Search America's historic newspaper pages from 1789-1963 or use the U.S. Newspaper Directory to find information about American newspapers published between 1690-present. Chronicling America is sponsored jointly by the
National Endowment for the Humanities and the Library of Congress. external link Learn more
Image provided by: University of Illinois at Urbana-Champaign Library, Urbana, IL
Newspaper Page Text
Hoyne and Cooper were political op
posites. When the election was over and
Hoyne had been elected as state's at
torney, Cooper appointed John E.
Northup, Republican, to investigate
vote frauds supposed to have been"
Northup was not only a friend of
Cooper, but he also stood well with
Victor Lawson, publisher of the Daily
News and rival of Hearst in Chi
cago. So although Northup didn't
-find out a whole lot about vote
frauds, everything he did expose was
played up heavily by the Daily News
and killed by the Examiner and
American. The rest of the trust
press shifted back and forth, siding"
mostly with Lawson, for he is the
big boss among the publishers of
Cooper's special grand jury didn't
get much on Hoyne, but it did serve
to widen the split between the Law-son-Northup-Cooper
clique and the
In the next chapter of the tale a
poor ten-dollar-a-week City News
Bureau reporter figured. He was
sent out to cover a meeting of the
When the meeting was over he hiH'
ried into the office and wrote up a
story that Hoyne had called Cooper
a crook. Every paper printed it the
Cooper cited Hoyne for contempt.
Hoyne denied calling him a crook
and the reporter testified that he
heard Hoyne say it Hoyne was sen
tenced to several days in jail; he ap
pealed and the case went to higher
courts, the young reporter was fired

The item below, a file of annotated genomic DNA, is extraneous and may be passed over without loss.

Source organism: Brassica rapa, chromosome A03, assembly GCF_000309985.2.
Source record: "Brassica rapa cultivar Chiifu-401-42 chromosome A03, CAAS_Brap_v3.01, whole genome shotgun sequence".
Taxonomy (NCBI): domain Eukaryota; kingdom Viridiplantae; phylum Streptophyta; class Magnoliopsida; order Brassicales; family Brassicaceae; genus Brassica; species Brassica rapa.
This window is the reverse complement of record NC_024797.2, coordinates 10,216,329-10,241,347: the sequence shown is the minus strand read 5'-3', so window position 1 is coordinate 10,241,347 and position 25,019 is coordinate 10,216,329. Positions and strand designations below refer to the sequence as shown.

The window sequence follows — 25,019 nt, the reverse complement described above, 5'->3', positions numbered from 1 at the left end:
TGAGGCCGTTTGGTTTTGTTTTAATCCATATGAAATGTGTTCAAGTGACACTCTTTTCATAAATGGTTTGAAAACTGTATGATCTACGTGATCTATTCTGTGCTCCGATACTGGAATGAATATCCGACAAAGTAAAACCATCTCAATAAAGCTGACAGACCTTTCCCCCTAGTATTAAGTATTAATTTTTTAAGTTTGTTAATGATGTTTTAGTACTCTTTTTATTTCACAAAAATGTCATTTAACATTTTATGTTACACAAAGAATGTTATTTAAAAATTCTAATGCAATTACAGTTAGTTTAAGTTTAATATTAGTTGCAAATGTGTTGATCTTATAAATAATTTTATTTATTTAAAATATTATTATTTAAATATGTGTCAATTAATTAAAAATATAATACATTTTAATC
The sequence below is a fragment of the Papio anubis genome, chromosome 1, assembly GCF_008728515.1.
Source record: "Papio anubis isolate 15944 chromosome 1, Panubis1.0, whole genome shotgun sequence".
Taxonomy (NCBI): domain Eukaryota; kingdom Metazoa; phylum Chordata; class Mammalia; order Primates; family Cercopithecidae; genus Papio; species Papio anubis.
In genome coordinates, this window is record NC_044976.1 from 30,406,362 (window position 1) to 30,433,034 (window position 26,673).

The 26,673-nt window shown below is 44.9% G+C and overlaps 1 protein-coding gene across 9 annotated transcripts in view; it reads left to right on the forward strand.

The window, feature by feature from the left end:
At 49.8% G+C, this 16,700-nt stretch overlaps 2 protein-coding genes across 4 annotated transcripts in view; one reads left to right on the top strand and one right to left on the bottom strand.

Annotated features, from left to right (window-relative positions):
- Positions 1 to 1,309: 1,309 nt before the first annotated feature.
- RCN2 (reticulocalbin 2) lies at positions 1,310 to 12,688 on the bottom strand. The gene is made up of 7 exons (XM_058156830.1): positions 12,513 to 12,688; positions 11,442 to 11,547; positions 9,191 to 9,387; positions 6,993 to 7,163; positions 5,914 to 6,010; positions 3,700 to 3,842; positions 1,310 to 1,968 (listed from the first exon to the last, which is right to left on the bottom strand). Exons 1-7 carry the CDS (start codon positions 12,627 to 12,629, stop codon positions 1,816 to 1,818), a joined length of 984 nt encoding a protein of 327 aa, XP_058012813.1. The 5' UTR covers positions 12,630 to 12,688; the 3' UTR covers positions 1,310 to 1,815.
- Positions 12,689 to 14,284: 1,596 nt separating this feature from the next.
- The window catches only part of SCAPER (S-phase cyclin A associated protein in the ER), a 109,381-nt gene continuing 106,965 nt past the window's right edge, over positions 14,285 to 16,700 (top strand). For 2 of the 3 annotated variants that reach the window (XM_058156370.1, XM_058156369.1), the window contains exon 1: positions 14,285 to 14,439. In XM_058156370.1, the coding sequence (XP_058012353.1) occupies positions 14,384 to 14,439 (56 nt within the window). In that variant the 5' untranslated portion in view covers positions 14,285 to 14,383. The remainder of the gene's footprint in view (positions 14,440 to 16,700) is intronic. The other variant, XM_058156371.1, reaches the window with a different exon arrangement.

and the feud settled down again.
About this time the Hearst papers
started after Cooper's scalp and ha
sued from for $100,000. The-case is
still pending in the appellate -court,
due for decision in a few weeks.
When Cooper announced he would
run again for the superior bench a
few weeks ago Hearst's papers open
ed editorial fire on him with bitter
statements terming the judge prac
tically as unfit Cooper sued again.
Att'y Joseph B. David has figured
in the same fight. He has sided with
Cooper and against Hearst always.
Twelve years back in the haze of
newspaperdom, David brought about
the arrest of the editor of the Ex
aminer for criminal libel because he a
made some bitter statements against
Mayor Harrison andhis clan.
Harrison had pur Hearst out of
the running as candidate for the
Democratic presidential nomination.
The Examiner printed a story that
Harrison's secretary had bribed cer
tain delegates to vote against Hearst
The Examiner retracted on the.
first page the next day and the ed
itor was freed.
Later, when the Examiner called
John F. O'Malley, Sullivan Democrat
saloonkeeper, a bunch of bad things,
among which was "a vote fraud art
ist," David was selected to sue the
Examiner. On the 21st of last De
cember the Examiner mailed David a
check for $8,336.06 for O'Malley be
cause the courts had decided against
When David was nominated along
side of Cooper a few weeks ago, the
Examiner started after him with the
statement that certain political boss
es were paying for service he. had
rendered for them by nominating
him for judge. He wasn't a good man
for the job, the Examiner said.
And David, hopeful of repeating his "
success against the Examiner, sued
the paper for $200,000.
JAMES J. HILL DEAD
St. Paul, Minn., May 29. James 0
J. Hill, railroad magnate, died at 9:43
today. Had been ill for some time. .
NOTICE TO READERS
Tuesday, Decoration Day, being a
holiday, there will be no publication
of The Day Book. Regular noon and
last editions will appear as usual